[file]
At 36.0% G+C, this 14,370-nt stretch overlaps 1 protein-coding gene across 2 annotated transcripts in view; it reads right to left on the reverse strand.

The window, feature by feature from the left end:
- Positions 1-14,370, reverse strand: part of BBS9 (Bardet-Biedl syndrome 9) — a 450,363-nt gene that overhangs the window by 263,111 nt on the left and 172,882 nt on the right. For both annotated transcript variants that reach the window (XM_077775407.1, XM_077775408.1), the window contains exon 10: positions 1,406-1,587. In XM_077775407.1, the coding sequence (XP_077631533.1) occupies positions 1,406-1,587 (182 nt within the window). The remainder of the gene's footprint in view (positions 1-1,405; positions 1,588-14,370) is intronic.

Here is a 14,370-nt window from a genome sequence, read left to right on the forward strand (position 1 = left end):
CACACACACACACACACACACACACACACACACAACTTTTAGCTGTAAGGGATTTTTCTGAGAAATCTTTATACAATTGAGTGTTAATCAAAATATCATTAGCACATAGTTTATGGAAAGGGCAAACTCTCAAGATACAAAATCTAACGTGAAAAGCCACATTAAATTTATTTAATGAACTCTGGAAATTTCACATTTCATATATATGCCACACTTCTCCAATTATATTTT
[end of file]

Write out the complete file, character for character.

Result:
At 36.0% G+C, this 14,370-nt stretch overlaps 1 protein-coding gene across 2 annotated transcripts in view; it reads right to left on the reverse strand.

The window, feature by feature from the left end:
- Positions 1-14,370, reverse strand: part of BBS9 (Bardet-Biedl syndrome 9) — a 450,363-nt gene that overhangs the window by 263,111 nt on the left and 172,882 nt on the right. For both annotated transcript variants that reach the window (XM_077775407.1, XM_077775408.1), the window contains exon 10: positions 1,406-1,587. In XM_077775407.1, the coding sequence (XP_077631533.1) occupies positions 1,406-1,587 (182 nt within the window). The remainder of the gene's footprint in view (positions 1-1,405; positions 1,588-14,370) is intronic.

Here is a 14,370-nt window from a genome sequence, read left to right on the forward strand (position 1 = left end):
CACACACACACACACACACACACACACACACACAACTTTTAGCTGTAAGGGATTTTTCTGAGAAATCTTTATACAATTGAGTGTTAATCAAAATATCATTAGCACATAGTTTATGGAAAGGGCAAACTCTCAAGATACAAAATCTAACGTGAAAAGCCACATTAAATTTATTTAATGAACTCTGGAAATTTCACATTTCATATATATGCCACACTTCTCCAATTATATTTT